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Currency Market Analysis

Feb 05, 2019 | Currency Market Analysis

Global Themes

America’s dollar fared mixed but mostly firmer, boosted by the U.S. economy’s solid start to the year. The dollar added to recent gains against Europe, hitting its strongest in two and 10 weeks versus rivals from Britain and Switzerland, respectively. Commodity currencies and emerging markets also outperformed on hopes that the U.S. and China were moving toward a compromise trade deal. More than a month into the year, the world’s biggest economy appears to be doing fine. January job growth proved the strongest in nearly a year, boding better for consumer spending and the wider economy. Meanwhile, the picture overseas continues to dim in data showing European economies barely grew last month. Despite America’s economic resilient, the outlook remains cloudy with U.S. growth at risk of succumbing to the global slowdown. Attention today will be on U.S. services growth and the president’s primetime State of the Union address.


Britain’s all-important services sector logged the weakest growth in 2 ½ years to begin the year, demonstrating how Brexit uncertainty has weighed on business optimism. Moreover, the print of 50.1 was consistent with growth at a standstill. The downbeat data cemented expectations for the Bank of England to leave interest rates at 0.75% on Thursday. Sterling sank through key support, its 200-day moving average, a sign that more losses could be on the way.


The euro flirted with one-week lows amid mounting evidence of a slowing European economy. A broad business survey only fell by a tick to 51.0 in January from 51.1 in December, but that marked the lowest level in 5 ½ years. Mounting signs of a moderating European economy suggest the bloc’s central bank would err on the side of maintaining stimulus for longer, pushing back expectations for borrowing rates to rise from crisis lows. The perception of low rates for longer makes the euro less attractive to those seeking yield. 


The solid shape of the U.S. economy has given investors renewed reason to wade back into dollar-based assets. The dollar owes its rebound to last week’s bullish jobs report that reduced already low odds of a potential interest rate cut from 2.50%. The likelihood of a rate cut before last week’s jobs report was about 20% which has since narrowed to less than 10%. Today could prove important to the dollar’s nascent recovery with data due on the influential services sector. Mild moderation is on the cards for the 10 a.m. ET survey. The market also awaits President Trump’s State of the Union address tonight for the latest signals on the U.S.-China trade war.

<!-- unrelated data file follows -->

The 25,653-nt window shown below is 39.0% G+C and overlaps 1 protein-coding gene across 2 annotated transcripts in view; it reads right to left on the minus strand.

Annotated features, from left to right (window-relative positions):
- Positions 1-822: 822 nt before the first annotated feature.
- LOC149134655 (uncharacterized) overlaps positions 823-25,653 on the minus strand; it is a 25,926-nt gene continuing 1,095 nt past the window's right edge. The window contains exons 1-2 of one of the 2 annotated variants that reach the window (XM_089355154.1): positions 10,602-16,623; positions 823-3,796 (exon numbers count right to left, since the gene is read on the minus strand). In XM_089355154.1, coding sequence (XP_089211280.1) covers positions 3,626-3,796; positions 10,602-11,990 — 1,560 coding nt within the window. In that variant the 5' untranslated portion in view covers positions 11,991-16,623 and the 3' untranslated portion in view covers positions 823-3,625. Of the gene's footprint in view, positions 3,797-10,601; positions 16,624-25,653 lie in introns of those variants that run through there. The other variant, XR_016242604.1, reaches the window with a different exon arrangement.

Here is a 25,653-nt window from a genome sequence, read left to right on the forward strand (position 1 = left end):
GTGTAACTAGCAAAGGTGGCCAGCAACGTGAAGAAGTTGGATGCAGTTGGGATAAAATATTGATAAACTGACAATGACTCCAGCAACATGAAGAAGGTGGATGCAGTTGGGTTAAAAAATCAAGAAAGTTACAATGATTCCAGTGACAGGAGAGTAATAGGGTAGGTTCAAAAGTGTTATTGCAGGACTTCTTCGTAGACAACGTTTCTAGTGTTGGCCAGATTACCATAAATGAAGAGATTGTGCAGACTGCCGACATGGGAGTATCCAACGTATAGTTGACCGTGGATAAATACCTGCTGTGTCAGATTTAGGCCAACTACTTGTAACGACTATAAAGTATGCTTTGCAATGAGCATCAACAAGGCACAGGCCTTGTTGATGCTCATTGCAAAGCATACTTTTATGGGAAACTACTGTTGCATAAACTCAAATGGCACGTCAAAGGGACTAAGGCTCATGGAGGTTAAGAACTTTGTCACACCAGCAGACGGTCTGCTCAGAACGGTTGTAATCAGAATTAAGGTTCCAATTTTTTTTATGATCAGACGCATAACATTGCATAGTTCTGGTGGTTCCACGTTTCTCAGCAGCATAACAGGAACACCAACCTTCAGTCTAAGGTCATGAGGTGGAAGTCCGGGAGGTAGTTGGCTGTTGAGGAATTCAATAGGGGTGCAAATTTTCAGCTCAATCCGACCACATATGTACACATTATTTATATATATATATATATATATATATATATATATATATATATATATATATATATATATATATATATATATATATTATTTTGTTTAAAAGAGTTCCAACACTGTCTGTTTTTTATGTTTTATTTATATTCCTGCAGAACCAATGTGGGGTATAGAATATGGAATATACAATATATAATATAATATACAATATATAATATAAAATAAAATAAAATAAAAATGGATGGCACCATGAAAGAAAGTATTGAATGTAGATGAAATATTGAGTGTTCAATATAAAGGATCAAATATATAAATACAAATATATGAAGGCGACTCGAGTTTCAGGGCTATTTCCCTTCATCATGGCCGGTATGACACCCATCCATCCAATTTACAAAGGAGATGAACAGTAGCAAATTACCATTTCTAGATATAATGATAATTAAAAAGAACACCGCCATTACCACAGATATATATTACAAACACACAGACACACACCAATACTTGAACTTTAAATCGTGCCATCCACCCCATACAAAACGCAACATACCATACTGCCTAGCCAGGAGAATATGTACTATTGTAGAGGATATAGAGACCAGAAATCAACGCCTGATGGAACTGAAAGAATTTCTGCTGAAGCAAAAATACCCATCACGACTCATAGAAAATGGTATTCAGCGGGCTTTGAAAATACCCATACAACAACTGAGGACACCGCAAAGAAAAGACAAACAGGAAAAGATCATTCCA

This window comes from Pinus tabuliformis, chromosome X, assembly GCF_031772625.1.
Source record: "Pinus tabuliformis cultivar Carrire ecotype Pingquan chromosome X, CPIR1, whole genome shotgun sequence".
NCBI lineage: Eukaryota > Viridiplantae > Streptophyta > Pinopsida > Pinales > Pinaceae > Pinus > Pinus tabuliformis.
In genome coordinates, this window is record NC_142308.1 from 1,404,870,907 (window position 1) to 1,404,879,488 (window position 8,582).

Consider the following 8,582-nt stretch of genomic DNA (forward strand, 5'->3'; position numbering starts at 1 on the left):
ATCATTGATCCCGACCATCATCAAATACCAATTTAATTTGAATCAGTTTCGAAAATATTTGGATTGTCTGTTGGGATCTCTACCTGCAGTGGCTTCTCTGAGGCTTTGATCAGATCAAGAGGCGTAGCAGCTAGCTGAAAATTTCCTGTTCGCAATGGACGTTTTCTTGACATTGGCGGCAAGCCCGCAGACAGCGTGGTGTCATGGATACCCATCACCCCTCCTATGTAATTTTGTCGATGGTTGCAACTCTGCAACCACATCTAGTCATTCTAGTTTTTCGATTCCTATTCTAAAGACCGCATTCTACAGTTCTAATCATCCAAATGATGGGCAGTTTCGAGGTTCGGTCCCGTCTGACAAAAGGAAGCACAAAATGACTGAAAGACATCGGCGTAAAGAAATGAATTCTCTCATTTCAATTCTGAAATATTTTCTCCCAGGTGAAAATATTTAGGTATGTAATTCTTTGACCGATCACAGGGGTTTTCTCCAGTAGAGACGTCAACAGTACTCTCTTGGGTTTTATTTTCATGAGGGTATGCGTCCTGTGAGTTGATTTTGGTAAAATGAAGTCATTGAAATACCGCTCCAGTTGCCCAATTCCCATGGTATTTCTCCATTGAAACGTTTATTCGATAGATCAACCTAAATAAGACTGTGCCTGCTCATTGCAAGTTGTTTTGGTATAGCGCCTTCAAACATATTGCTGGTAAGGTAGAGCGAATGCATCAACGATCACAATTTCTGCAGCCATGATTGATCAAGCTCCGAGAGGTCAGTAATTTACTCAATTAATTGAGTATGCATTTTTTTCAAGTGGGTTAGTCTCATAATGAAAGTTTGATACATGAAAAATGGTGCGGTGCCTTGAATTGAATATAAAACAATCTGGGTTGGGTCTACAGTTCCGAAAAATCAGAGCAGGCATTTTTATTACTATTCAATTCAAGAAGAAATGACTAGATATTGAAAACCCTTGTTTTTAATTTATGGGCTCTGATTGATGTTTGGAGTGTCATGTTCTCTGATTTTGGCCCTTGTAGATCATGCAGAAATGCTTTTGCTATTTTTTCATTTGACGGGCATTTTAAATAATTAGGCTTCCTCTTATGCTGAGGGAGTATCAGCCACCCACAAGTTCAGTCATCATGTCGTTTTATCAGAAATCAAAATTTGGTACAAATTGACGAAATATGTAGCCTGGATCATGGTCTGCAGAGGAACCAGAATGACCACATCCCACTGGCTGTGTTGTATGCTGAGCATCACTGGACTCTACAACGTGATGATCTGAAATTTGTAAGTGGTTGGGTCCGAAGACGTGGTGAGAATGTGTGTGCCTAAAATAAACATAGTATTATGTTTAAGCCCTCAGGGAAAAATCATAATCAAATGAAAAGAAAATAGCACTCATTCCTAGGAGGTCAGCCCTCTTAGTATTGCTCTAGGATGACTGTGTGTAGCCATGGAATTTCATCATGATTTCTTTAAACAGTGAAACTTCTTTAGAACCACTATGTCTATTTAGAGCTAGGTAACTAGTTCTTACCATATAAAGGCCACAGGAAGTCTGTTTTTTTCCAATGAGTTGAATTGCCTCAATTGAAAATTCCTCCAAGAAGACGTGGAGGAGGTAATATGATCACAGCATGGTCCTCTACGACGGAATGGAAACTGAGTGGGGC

The Aussie dollar strengthened against the otherwise firmer greenback, supported by the Reserve Bank of Australia’s first decision of the year. The RBA left interest rates unchanged at a record low 1.50% but its statement sounded less dovish on the outlook, suggesting a somewhat lower risk of the next move being a cut rather than a hike. Improved risk sentiment with stocks and oil higher also buoyed Australia’s resource-driven dollar.


Canada’s dollar weakened below three-month highs as oil softened from two-month peaks. Oil moved below $55, the highest in two months. Downside for the loonie was limited, though, as commodity siblings from Australia and New Zealand outperformed against the greenback. The loonie was the strongest major currency last month after the Fed removed near-term rate increases from the table and oil prices rebounded from 18-month lows of $42 to above $53.

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